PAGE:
It can be a very frustrating and costly mistake not to understand all the requirements of waste disposal at your new lakefront home…especially in Massachusetts.
A. Town Sewerage
To avoid some of the problems involved with on-site septic waste disposal systems, many lakefront homeowners take advantage of connecting their homes to the municipal sewer system. Connecting to the sewer system can reduce the potential for environmental contamination and health hazards caused by old septic systems and cesspools, and offer a cost-effective alternative to systems that require pump-outs and often need expensive repairs.
To connect to town sewerage, homeowners obtain quotes for private contractors to connect their property to the sewer line/stub in the street. The work also entails a proper abandonment of the old waste system according to relevant specifications.
If the property you are looking at has town sewerage, it could be important to research town records to see that the work was completed with proper adherence to laws and regulations.
In addition, it is important to ask if there are any outstanding betterment fees and what party is responsible for paying those fees at Closing. Most of the time, this is the Seller’s responsibility. However, it can be a negotiating tool.
A sewer betterment assessment is a fee assessed by municipalities to properties that have been “bettered” by the construction of a public sewer. The value of those properties are said to have been improved and therefore, are “bettered”.
What about Septic Systems?
The purpose of a septic system is to retain solid waste in the tank and to dispose of effluent waste water into the ground without contaminating the environment.
In simplest terms, a septic system consists of a holding tank which retains solid waste and grease from household waste water, and an absorption system or “leach field” which disposes of liquid wastewater or “effluent” which leaves the septic tank for absorption below ground into soils at the property.
Typical Septic System
Properly designed and installed on-site septic systems are very functional and sanitary. Private septic systems serve more homes in the US and many other countries than any other waste disposal method. However, components can be costly and do not have an indefinite life. Therefore, there are some questions that you will want to ask.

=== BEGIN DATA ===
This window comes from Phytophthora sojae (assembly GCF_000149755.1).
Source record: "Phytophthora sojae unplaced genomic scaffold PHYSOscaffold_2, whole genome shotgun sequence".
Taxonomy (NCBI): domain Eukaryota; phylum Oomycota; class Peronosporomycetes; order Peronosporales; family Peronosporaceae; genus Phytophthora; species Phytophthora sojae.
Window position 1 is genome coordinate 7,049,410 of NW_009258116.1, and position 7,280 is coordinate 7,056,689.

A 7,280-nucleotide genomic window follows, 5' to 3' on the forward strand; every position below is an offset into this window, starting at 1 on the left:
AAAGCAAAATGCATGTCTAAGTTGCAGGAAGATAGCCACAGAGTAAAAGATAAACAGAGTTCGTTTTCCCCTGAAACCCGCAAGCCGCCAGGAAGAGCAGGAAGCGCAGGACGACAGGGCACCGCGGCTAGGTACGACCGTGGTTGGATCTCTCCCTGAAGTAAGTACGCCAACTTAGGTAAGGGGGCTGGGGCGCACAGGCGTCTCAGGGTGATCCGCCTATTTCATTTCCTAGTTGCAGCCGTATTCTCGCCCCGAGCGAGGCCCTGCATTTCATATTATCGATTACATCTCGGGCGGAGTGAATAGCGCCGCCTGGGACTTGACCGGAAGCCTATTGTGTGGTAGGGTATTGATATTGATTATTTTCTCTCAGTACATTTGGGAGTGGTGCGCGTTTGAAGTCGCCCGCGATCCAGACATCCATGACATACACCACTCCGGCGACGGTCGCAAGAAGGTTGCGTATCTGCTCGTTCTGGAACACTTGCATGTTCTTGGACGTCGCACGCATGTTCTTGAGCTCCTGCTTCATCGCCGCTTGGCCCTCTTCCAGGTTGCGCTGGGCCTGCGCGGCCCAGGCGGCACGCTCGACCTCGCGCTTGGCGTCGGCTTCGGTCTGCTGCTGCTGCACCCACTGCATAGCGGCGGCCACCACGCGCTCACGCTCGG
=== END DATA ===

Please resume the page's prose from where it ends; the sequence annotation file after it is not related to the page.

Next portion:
First, the best information you can obtain is a copy of the as-built septic plan. This is usually recorded with the Town Board of Health. This plan tells you exactly where the septic system is located.
You’d probably want to know how often the septic system has been pumped and whether it has a current Title 5 Inspection.
With conventional septic systems, it is always a good idea to conserve water whenever possible. You’ll want to choose commercial drain cleaners carefully, as many may be harmful to the groundwater and to your leach field. When septic systems are not pumped routinely, the leach field may become clogged. Bleach, drain cleaners, chemicals and paints may harm beneficial microorganisms essential to the systems operation. And, as a general rule, garbage disposals cannot be used with septic systems.
Septic systems that are designed, installed, and operated properly will treat wastewater as well as any municipal sewage system. In fact, some septic systems do a much better job! The tanks will require pumping every 3 to 5 years.
A cesspool combines the septic treatment tank and absorption system into a single component. In its most basic and traditional form a cesspool is a hole in the ground lined with stone or concrete block to form a masonry-lined pit into which sewage is discharged. Solids (sewage from the building) remain in the pit, effluent is absorbed into soil below and at the sides of the cesspool. Cesspools as a means to dispose of sewage have been around since the late 1400’s at the beginning of the Renaissance. Cesspools require pumping every 1 to 2 years at a cost of approximately $200 to $300.
The concern with cesspools is that they may overload the capacity of the soil to remove bacteria, viruses, and phosphorous, and to nitrify ammonia and organic nitrogen compounds. Some communities will fail cesspools automatically via Title 5 regulations. Some accept them if they are functioning properly and meet other criteria. It is important to understand what you are buying.
Tight tanks are similar to septic tanks, except that they have no outlet and must be pumped out at regular intervals…usually monthly. Title 5 strongly discourages the use of tight tanks, but they are allowed in situations where an existing system has failed and there is no other feasible alternative. Tight tanks are not allowed for new construction or increases in design flow.
When purchasing a home with a tight tank, you’ll want to request copies of maintenance invoices for the last year. Then, determine the usage of your family and how that will impact those costs. Normally, tight tanks are sized from 1500 to 2500 gallons. Each pumping can cost from $175 to $250 (assuming frequency discounts).
For more information, contact Morse Engineering and Construction.